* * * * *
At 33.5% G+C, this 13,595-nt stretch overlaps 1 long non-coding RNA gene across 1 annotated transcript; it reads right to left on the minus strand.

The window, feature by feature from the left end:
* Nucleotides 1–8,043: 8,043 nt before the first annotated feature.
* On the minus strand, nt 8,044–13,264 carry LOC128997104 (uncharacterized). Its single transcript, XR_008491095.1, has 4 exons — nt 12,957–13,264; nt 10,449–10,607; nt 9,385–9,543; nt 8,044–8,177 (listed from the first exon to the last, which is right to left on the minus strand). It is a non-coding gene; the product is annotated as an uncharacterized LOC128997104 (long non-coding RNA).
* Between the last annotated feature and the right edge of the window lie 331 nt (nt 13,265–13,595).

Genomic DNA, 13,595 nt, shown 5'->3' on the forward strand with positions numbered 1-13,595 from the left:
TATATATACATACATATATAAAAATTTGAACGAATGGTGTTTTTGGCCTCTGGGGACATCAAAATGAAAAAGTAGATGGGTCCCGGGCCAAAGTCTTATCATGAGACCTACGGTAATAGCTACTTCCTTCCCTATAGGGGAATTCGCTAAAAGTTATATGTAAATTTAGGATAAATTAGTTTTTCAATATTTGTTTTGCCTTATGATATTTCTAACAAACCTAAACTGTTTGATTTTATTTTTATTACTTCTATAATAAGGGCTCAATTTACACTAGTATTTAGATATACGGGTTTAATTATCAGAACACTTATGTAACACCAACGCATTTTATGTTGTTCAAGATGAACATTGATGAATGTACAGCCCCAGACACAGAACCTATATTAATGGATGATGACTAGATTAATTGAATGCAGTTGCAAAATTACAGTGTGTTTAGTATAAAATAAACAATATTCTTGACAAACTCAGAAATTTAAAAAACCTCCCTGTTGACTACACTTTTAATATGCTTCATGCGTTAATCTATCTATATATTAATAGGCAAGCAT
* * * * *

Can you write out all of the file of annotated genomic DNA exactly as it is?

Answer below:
At 33.5% G+C, this 13,595-nt stretch overlaps 1 long non-coding RNA gene across 1 annotated transcript; it reads right to left on the minus strand.

The window, feature by feature from the left end:
* Nucleotides 1–8,043: 8,043 nt before the first annotated feature.
* On the minus strand, nt 8,044–13,264 carry LOC128997104 (uncharacterized). Its single transcript, XR_008491095.1, has 4 exons — nt 12,957–13,264; nt 10,449–10,607; nt 9,385–9,543; nt 8,044–8,177 (listed from the first exon to the last, which is right to left on the minus strand). It is a non-coding gene; the product is annotated as an uncharacterized LOC128997104 (long non-coding RNA).
* Between the last annotated feature and the right edge of the window lie 331 nt (nt 13,265–13,595).

Genomic DNA, 13,595 nt, shown 5'->3' on the forward strand with positions numbered 1-13,595 from the left:
TATATATACATACATATATAAAAATTTGAACGAATGGTGTTTTTGGCCTCTGGGGACATCAAAATGAAAAAGTAGATGGGTCCCGGGCCAAAGTCTTATCATGAGACCTACGGTAATAGCTACTTCCTTCCCTATAGGGGAATTCGCTAAAAGTTATATGTAAATTTAGGATAAATTAGTTTTTCAATATTTGTTTTGCCTTATGATATTTCTAACAAACCTAAACTGTTTGATTTTATTTTTATTACTTCTATAATAAGGGCTCAATTTACACTAGTATTTAGATATACGGGTTTAATTATCAGAACACTTATGTAACACCAACGCATTTTATGTTGTTCAAGATGAACATTGATGAATGTACAGCCCCAGACACAGAACCTATATTAATGGATGATGACTAGATTAATTGAATGCAGTTGCAAAATTACAGTGTGTTTAGTATAAAATAAACAATATTCTTGACAAACTCAGAAATTTAAAAAACCTCCCTGTTGACTACACTTTTAATATGCTTCATGCGTTAATCTATCTATATATTAATAGGCAAGCAT